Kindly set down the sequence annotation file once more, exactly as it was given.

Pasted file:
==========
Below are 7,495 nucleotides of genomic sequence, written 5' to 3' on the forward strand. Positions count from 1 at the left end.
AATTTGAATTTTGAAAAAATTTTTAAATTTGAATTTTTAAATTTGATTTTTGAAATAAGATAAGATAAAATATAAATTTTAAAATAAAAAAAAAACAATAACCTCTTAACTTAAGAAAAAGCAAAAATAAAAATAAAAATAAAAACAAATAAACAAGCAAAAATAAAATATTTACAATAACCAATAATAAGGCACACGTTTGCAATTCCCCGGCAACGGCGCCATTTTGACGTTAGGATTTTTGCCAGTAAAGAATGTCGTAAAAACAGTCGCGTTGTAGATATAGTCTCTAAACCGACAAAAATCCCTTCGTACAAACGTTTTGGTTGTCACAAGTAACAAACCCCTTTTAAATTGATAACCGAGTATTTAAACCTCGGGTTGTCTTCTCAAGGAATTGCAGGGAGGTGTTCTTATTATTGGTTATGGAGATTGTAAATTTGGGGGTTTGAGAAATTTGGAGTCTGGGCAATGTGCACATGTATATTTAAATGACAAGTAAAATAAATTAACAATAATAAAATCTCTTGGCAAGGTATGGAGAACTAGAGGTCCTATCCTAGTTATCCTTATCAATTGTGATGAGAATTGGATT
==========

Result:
Below are 7,495 nucleotides of genomic sequence, written 5' to 3' on the forward strand. Positions count from 1 at the left end.
AATTTGAATTTTGAAAAAATTTTTAAATTTGAATTTTTAAATTTGATTTTTGAAATAAGATAAGATAAAATATAAATTTTAAAATAAAAAAAAAACAATAACCTCTTAACTTAAGAAAAAGCAAAAATAAAAATAAAAATAAAAACAAATAAACAAGCAAAAATAAAATATTTACAATAACCAATAATAAGGCACACGTTTGCAATTCCCCGGCAACGGCGCCATTTTGACGTTAGGATTTTTGCCAGTAAAGAATGTCGTAAAAACAGTCGCGTTGTAGATATAGTCTCTAAACCGACAAAAATCCCTTCGTACAAACGTTTTGGTTGTCACAAGTAACAAACCCCTTTTAAATTGATAACCGAGTATTTAAACCTCGGGTTGTCTTCTCAAGGAATTGCAGGGAGGTGTTCTTATTATTGGTTATGGAGATTGTAAATTTGGGGGTTTGAGAAATTTGGAGTCTGGGCAATGTGCACATGTATATTTAAATGACAAGTAAAATAAATTAACAATAATAAAATCTCTTGGCAAGGTATGGAGAACTAGAGGTCCTATCCTAGTTATCCTTATCAATTGTGATGAGAATTGGATT